The decisive battle for the liberation of Bulgaria from Ottoman rule took place on the Schipka Pass in 1878
Nation against nation
From the Balkans point of view, there are groups that fight against each other - and the individual should support his team in this. Serbs oppress Albanians who then take revenge; Turks "enslave" Bulgarians, then the Bulgarians have the upper hand; Orthodox defend themselves against Muslims, Catholics against Orthodox ...
But racism is not a political struggle between nations. It is a deep cultural tendency that results in whole groups of people being systematically treated worse than others. Roma are the saddest example - but so are migrants in countries like Greece and Turkey, sexual and gender minorities everywhere. Racism is when your name, your race, your skin color, or your body make you viewed as inferior. When they don't let you in the pool because you're supposed to be dirty, if not contagious.
"I don't want to live in a gypsy country" is written on the T-shirts of these Bulgarian right-wing extremists
Arguments from the extreme right
The extreme right claims it just wants equality. Minorities should obey the law - like everyone else. They argue that Roma settlements in the Balkans, similar to African American neighborhoods in the US, have higher crime rates. But is such a statistical argument reason enough to arrest someone who is suspicious simply because of the color of their face?
Imagine a Bulgarian and an Estonian applying for a job in Germany. The employer says: "You, the Bulgarians, are at the bottom of the Pisa education ranking. So I will not even try to test you, but instead take the Estonian, because his country is at the top in Pisa." Would that be fair? The Bulgarian could be smarter and better educated than the Estonian - despite all the statistics. Another example: We know that 90 percent of all violent crimes are committed by young men. Is that why police officers arrest any young man they see after 10 p.m.?
Memorial to the USA co-founder and later US President Thomas Jefferson in Washington DC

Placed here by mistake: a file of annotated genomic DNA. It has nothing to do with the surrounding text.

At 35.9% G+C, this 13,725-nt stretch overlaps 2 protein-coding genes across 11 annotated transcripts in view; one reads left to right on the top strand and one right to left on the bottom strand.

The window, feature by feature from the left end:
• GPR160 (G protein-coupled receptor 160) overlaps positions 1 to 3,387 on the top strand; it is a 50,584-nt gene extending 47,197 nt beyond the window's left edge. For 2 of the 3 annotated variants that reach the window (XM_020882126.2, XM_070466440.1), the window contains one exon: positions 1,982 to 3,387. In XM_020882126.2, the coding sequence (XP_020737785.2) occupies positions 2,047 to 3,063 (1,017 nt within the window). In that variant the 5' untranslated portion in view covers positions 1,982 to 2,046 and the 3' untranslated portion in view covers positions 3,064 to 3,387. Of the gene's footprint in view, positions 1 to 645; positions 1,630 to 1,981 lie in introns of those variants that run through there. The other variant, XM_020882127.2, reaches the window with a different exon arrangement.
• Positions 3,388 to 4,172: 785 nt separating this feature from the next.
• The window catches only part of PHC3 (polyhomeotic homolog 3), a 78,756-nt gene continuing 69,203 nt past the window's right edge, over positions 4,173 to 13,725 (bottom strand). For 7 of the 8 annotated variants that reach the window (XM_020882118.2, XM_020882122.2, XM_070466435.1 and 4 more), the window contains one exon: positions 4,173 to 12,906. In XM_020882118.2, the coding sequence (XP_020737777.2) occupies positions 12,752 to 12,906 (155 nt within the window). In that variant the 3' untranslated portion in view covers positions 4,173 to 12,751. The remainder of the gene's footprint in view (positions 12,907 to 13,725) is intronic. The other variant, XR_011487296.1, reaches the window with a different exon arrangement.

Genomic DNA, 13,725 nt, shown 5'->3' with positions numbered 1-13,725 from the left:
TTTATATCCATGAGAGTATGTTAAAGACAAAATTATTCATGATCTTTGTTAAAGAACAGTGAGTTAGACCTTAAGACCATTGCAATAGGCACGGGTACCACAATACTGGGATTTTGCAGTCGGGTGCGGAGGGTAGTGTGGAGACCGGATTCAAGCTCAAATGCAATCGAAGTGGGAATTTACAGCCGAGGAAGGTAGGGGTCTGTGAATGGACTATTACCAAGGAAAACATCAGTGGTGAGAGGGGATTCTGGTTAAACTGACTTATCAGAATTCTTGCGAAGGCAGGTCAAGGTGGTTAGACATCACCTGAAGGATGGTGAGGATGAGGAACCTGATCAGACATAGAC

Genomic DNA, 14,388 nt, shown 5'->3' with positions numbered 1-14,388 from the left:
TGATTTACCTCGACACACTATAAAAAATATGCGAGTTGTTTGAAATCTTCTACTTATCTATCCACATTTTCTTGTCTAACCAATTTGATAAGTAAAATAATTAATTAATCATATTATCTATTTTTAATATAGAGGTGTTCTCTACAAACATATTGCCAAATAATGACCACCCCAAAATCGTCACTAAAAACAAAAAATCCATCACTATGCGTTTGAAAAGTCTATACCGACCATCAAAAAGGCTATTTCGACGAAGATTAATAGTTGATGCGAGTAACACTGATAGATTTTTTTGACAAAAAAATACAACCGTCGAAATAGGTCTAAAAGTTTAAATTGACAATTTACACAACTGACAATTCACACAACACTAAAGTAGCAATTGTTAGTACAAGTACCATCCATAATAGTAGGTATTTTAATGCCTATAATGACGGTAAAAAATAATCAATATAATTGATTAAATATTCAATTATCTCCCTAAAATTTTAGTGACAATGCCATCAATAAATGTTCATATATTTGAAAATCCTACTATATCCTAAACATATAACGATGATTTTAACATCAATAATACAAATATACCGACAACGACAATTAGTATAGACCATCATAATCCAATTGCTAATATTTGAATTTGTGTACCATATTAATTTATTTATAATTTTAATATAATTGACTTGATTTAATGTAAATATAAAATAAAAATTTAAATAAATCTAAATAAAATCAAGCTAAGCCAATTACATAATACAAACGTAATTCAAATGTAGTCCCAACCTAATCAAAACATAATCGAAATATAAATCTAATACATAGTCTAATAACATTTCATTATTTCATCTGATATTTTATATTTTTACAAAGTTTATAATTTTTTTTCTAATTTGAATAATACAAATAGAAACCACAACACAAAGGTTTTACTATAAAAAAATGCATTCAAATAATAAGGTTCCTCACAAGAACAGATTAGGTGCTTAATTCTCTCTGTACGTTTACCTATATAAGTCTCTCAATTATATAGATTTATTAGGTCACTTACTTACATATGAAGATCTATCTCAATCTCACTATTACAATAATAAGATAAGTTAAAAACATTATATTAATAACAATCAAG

Thomas Jefferson wrote the famous phrase: "There is nothing more unequal than treating unequal people equally." If a society wants to integrate disadvantaged citizens, it must promote equal opportunities. The new racism has developed a new ideology of formalism, equality before the law is equated with equality in itself: the equality of those born in the palace with those who come from huts. In Bulgaria and Romania there were absurd complaints against the state - for discrimination against the majority through political measures against discrimination against the Roma minority.
The global anti-racist solidarity after the violent death of George Floyd was intended to signal to the Balkan states that a time bomb is ticking inside them. Racism undermines cohesion, especially in countries that have not really completed their nation-building. It is not for nothing that there have been outbreaks of violence in the Balkans in recent years because of minor issues.
But racism also marginalizes Southeast Europe in the global world by promoting prejudices against foreign workers, investors, experts and even tourists that are already widespread in the region. Anyone who claims that, in contrast to the West, there is no colonial past in the Balkans and therefore no racism problem is burying their heads in the sand: Negating racism in the Balkans is extremely dangerous. We must finally discuss what to do about it.
Ivaylo Ditchev is professor of cultural anthropology at Sofia University in Bulgaria. He has taught in Germany, France and the USA, among others.